May 25, 2010

Tokyo Shock

Over the past several months, I've watch several genre films which I call Tokyo Shock, based on the fact that most come from the Tokyo Shock DVD label. They're generally categorized under gore or horror, or more specifically "Asian horror," but I like the Tokyo Shock moniker to group them together for the unique combination of styles that they contain.

Continue reading "Tokyo Shock"
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April 23, 2010

This week's movies

Every now and then, I get the urge to watch a movie every night of the week. Here's this week's:

  • Kick-Ass [ IMDB | Rotten Tomatoes | 4/5 ] (watched last Friday at a very busy Atlanta Film Festival-packed Landmark) - Very pleasantly surprised. Humor, gore, and some nice serious moments. Clips along nicely. Still can't figure out why so many people I talk to thought that this was a kids movie. It. Most. Certainly. Was. Not.
  • La Strada [ IMDB | Rotten Tomatoes | 4/5 ] - Second Fellini I've seen including La Dolce Vita. Had more of an Antonioni feel a la Il Grido; both philosophical road movies.
  • Les diaboliques [ IMDB | Rotten Tomatoes | 5/5 ] - Stunning French suspense. Should have been predictable, being 55 years old, but kept us guessing.
  • The Square [ IMDB | Rotten Tomatoes | 4/5 ] - Australian noir, again at the Atlanta Film Festival. Written/directed by two brothers who I'm sure are sick of being compared to the Coens, but it really had a Blood Simple vibe without the boredom.
  • Onechanbara [ IMDB | Rotten Tomatoes | 2/5 ] - (portmanteau of "big sister" and "sword fighting") Minor zombie entry. Expecting more gross-outs than it delivered. Nice bikini though. Purchased with Tokyo Gore Police and The Machine Girl (both of which I've seen and recommend), and still waiting on Vamprie Girl vs. Frankenstein Girl (with Onechanbara's lead as FG) and Samurai Princess ordered from YesAsia.com. Poker Industries disappeared and so my Asian flicks now come from this much more polished, and more expensive, site.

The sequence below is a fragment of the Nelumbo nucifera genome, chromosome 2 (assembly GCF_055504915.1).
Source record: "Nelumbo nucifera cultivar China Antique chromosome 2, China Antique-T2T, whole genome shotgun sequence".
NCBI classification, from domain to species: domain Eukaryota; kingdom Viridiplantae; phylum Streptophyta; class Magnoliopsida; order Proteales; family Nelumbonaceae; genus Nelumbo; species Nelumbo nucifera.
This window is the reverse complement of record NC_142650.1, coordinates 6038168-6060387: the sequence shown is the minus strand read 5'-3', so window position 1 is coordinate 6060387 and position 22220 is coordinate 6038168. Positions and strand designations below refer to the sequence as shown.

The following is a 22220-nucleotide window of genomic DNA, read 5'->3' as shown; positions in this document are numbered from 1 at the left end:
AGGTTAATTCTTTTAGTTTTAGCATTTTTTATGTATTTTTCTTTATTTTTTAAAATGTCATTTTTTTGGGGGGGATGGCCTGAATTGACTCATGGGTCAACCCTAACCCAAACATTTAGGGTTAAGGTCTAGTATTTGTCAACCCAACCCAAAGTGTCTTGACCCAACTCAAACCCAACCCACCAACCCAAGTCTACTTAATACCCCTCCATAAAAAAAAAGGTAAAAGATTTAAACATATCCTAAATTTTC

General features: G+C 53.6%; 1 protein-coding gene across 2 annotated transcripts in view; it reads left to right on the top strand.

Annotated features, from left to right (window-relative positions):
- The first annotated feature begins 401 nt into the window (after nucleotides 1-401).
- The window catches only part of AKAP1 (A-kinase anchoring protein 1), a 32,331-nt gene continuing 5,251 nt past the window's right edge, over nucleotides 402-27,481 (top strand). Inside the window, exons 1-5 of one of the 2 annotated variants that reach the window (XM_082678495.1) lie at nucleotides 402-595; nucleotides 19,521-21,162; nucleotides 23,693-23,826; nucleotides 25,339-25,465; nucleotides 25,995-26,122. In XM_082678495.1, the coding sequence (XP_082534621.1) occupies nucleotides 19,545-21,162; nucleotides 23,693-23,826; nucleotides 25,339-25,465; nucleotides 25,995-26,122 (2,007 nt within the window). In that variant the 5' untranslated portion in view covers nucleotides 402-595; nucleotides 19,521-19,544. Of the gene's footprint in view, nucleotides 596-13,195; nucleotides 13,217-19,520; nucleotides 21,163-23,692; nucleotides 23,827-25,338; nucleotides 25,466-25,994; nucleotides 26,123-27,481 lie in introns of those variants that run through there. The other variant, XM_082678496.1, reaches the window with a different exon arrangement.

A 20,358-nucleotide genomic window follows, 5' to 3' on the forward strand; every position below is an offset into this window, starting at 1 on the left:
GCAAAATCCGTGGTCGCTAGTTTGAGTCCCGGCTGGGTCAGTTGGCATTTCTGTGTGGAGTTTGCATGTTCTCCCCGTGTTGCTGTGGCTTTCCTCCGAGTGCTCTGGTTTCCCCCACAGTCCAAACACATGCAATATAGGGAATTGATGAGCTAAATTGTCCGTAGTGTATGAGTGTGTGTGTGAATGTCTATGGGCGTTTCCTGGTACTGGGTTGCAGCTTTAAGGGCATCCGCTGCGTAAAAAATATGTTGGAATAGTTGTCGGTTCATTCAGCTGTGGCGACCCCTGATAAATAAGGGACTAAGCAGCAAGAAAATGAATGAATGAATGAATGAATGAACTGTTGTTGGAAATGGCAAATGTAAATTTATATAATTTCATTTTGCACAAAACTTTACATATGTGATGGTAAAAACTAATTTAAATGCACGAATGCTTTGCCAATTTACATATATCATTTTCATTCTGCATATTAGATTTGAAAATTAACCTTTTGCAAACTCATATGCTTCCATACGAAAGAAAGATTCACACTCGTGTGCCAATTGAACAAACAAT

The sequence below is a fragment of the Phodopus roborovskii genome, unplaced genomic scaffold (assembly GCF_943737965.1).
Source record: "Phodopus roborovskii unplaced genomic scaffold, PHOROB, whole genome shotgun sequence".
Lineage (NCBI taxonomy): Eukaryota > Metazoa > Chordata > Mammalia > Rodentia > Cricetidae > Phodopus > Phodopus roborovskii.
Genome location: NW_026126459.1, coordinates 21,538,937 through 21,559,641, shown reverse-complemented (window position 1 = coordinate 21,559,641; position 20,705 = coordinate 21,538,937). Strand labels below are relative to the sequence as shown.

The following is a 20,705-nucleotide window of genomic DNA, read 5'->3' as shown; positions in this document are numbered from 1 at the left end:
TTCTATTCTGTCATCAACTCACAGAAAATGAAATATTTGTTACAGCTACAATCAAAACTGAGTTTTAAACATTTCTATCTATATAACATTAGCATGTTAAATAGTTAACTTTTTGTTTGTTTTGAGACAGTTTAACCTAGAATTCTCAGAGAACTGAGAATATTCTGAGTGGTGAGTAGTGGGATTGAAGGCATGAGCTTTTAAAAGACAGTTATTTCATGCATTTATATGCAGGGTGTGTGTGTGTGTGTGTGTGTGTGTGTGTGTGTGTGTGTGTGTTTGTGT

onechanbara_flyer the_machine_girl_poster
posted by sstrader at 12:15 AM in Cinema | permalink | comments (2)

January 8, 2010

Assault Girls

I'd first heard about the movie Assault Girls (Asaruto gâruzu) [ IMDB ] from a couple of io9 articles last year. Out on 19 December in Japan but no sign of it here except for the two stylish and trashy trailers. Looks like a lightweight story of giggly girl adventure on Arrakis; lush yet throwaway. Twitchfilm has a comprehensive review describing it as, ultimately, a flick for fans only with (much) more style than substance. Still, I'll be looking for a copy in the future. At ~65 minutes, it's too short for a feature, but maybe Plaza Theater will pick it up for a double-feature with Oshii's Avalon [ IMDB ].

The first clip is an 8-minute segment featuring one of the main characters and pretty much defines style over substance--with a Japanese wtf at the end.The second is the official trailer:

posted by sstrader at 5:27 PM in Cinema | permalink | comments (0)

August 12, 2009

Weekend cinema and The Auteurs web site

Went to see The Hangover on Friday [ 3/5 | IMDB | Rotten Tomatoes ]. Enjoyable slapstick and a good end of week movie to veg out to. I fixed my laptop over the weekend. It had stopped displaying when I would hook it up to our Bravia and so there were no Netflix or AMC b-movies streamed over the last two weeks. Fix was a mix of FN-key toggling and NVIDIA config. As usual, I have no idea how it went wrong.